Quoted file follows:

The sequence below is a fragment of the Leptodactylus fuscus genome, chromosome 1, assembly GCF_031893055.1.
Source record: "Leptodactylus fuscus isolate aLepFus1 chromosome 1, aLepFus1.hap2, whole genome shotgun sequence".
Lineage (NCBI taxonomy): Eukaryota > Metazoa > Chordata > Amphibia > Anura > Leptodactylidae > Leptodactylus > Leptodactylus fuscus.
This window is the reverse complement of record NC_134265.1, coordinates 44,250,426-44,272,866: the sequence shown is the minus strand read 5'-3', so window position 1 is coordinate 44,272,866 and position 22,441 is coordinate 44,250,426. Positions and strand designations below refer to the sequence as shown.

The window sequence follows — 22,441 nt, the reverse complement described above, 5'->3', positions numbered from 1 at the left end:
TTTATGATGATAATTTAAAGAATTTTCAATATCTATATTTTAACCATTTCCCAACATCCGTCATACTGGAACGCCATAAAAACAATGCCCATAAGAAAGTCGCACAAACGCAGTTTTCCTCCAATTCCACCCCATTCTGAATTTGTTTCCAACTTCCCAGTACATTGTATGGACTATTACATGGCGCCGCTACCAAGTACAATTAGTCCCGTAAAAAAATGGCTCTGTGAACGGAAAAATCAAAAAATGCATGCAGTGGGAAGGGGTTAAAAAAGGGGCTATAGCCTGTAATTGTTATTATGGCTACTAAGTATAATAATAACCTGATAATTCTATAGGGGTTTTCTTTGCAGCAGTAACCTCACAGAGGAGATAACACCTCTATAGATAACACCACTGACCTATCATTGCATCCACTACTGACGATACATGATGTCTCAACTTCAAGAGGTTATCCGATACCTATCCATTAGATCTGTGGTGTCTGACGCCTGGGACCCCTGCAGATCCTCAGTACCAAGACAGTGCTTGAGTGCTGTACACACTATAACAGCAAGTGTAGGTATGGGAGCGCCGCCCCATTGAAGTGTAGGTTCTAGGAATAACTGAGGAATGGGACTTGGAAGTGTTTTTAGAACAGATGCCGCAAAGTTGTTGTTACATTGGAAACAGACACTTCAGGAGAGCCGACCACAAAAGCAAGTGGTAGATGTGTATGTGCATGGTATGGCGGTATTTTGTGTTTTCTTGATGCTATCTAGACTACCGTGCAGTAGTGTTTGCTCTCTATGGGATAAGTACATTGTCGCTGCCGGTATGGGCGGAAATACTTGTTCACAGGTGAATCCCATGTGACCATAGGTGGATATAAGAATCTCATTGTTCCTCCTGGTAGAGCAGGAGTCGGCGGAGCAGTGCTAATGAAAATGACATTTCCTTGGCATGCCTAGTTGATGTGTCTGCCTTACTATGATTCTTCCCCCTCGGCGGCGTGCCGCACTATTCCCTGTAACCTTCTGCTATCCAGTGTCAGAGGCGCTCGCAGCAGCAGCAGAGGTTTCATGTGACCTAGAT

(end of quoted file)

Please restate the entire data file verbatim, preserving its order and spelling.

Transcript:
The sequence below is a fragment of the Leptodactylus fuscus genome, chromosome 1, assembly GCF_031893055.1.
Source record: "Leptodactylus fuscus isolate aLepFus1 chromosome 1, aLepFus1.hap2, whole genome shotgun sequence".
Lineage (NCBI taxonomy): Eukaryota > Metazoa > Chordata > Amphibia > Anura > Leptodactylidae > Leptodactylus > Leptodactylus fuscus.
This window is the reverse complement of record NC_134265.1, coordinates 44,250,426-44,272,866: the sequence shown is the minus strand read 5'-3', so window position 1 is coordinate 44,272,866 and position 22,441 is coordinate 44,250,426. Positions and strand designations below refer to the sequence as shown.

The window sequence follows — 22,441 nt, the reverse complement described above, 5'->3', positions numbered from 1 at the left end:
TTTATGATGATAATTTAAAGAATTTTCAATATCTATATTTTAACCATTTCCCAACATCCGTCATACTGGAACGCCATAAAAACAATGCCCATAAGAAAGTCGCACAAACGCAGTTTTCCTCCAATTCCACCCCATTCTGAATTTGTTTCCAACTTCCCAGTACATTGTATGGACTATTACATGGCGCCGCTACCAAGTACAATTAGTCCCGTAAAAAAATGGCTCTGTGAACGGAAAAATCAAAAAATGCATGCAGTGGGAAGGGGTTAAAAAAGGGGCTATAGCCTGTAATTGTTATTATGGCTACTAAGTATAATAATAACCTGATAATTCTATAGGGGTTTTCTTTGCAGCAGTAACCTCACAGAGGAGATAACACCTCTATAGATAACACCACTGACCTATCATTGCATCCACTACTGACGATACATGATGTCTCAACTTCAAGAGGTTATCCGATACCTATCCATTAGATCTGTGGTGTCTGACGCCTGGGACCCCTGCAGATCCTCAGTACCAAGACAGTGCTTGAGTGCTGTACACACTATAACAGCAAGTGTAGGTATGGGAGCGCCGCCCCATTGAAGTGTAGGTTCTAGGAATAACTGAGGAATGGGACTTGGAAGTGTTTTTAGAACAGATGCCGCAAAGTTGTTGTTACATTGGAAACAGACACTTCAGGAGAGCCGACCACAAAAGCAAGTGGTAGATGTGTATGTGCATGGTATGGCGGTATTTTGTGTTTTCTTGATGCTATCTAGACTACCGTGCAGTAGTGTTTGCTCTCTATGGGATAAGTACATTGTCGCTGCCGGTATGGGCGGAAATACTTGTTCACAGGTGAATCCCATGTGACCATAGGTGGATATAAGAATCTCATTGTTCCTCCTGGTAGAGCAGGAGTCGGCGGAGCAGTGCTAATGAAAATGACATTTCCTTGGCATGCCTAGTTGATGTGTCTGCCTTACTATGATTCTTCCCCCTCGGCGGCGTGCCGCACTATTCCCTGTAACCTTCTGCTATCCAGTGTCAGAGGCGCTCGCAGCAGCAGCAGAGGTTTCATGTGACCTAGAT